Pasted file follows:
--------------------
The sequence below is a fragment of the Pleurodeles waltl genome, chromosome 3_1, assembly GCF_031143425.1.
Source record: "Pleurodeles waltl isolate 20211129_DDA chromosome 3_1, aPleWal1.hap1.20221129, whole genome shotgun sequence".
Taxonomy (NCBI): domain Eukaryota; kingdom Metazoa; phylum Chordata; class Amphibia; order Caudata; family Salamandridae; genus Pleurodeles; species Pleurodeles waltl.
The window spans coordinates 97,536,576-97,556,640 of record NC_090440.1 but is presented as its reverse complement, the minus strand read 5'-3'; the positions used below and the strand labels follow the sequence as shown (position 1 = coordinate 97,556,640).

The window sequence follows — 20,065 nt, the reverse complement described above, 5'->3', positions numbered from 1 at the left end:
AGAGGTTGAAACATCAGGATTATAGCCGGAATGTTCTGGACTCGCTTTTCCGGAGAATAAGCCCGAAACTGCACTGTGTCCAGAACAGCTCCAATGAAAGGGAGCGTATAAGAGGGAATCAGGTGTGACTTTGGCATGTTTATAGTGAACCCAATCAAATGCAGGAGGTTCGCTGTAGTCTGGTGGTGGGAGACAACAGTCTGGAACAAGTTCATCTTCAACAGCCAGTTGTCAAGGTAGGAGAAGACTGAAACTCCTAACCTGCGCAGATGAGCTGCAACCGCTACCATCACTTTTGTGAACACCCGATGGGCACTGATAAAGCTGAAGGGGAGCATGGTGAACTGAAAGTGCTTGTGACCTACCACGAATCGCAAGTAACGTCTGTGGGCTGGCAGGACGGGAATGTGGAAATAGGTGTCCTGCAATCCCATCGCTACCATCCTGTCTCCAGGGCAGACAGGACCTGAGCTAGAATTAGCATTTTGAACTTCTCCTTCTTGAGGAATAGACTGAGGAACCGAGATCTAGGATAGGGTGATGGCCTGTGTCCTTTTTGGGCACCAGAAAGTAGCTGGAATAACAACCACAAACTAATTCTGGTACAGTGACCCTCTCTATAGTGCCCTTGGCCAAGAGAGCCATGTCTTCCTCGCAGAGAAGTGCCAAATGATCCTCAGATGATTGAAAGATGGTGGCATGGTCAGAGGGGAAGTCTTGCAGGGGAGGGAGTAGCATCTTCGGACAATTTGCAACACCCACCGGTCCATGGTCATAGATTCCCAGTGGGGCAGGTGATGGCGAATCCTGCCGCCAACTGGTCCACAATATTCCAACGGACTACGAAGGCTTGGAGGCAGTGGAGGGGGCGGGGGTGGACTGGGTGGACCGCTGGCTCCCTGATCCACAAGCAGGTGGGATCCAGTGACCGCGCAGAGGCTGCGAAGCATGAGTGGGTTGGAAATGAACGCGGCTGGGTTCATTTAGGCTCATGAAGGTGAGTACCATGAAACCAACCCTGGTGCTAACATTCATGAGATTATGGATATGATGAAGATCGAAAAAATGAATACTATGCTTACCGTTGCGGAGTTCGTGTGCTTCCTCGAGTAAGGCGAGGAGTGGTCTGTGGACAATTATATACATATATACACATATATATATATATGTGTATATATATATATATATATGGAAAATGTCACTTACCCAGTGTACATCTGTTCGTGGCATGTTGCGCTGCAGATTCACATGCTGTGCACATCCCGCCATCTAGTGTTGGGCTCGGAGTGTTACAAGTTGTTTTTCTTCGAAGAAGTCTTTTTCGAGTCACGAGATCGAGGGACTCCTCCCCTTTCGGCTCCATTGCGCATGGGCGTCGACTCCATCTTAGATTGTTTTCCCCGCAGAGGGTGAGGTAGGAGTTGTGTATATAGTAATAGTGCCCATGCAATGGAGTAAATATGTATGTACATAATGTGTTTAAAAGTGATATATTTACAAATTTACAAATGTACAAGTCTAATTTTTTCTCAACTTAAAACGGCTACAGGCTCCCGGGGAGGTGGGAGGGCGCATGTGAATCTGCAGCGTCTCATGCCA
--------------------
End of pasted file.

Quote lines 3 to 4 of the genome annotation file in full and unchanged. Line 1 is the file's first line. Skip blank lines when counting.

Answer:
Taxonomy (NCBI): domain Eukaryota; kingdom Metazoa; phylum Chordata; class Amphibia; order Caudata; family Salamandridae; genus Pleurodeles; species Pleurodeles waltl.
The window spans coordinates 97,536,576-97,556,640 of record NC_090440.1 but is presented as its reverse complement, the minus strand read 5'-3'; the positions used below and the strand labels follow the sequence as shown (position 1 = coordinate 97,556,640).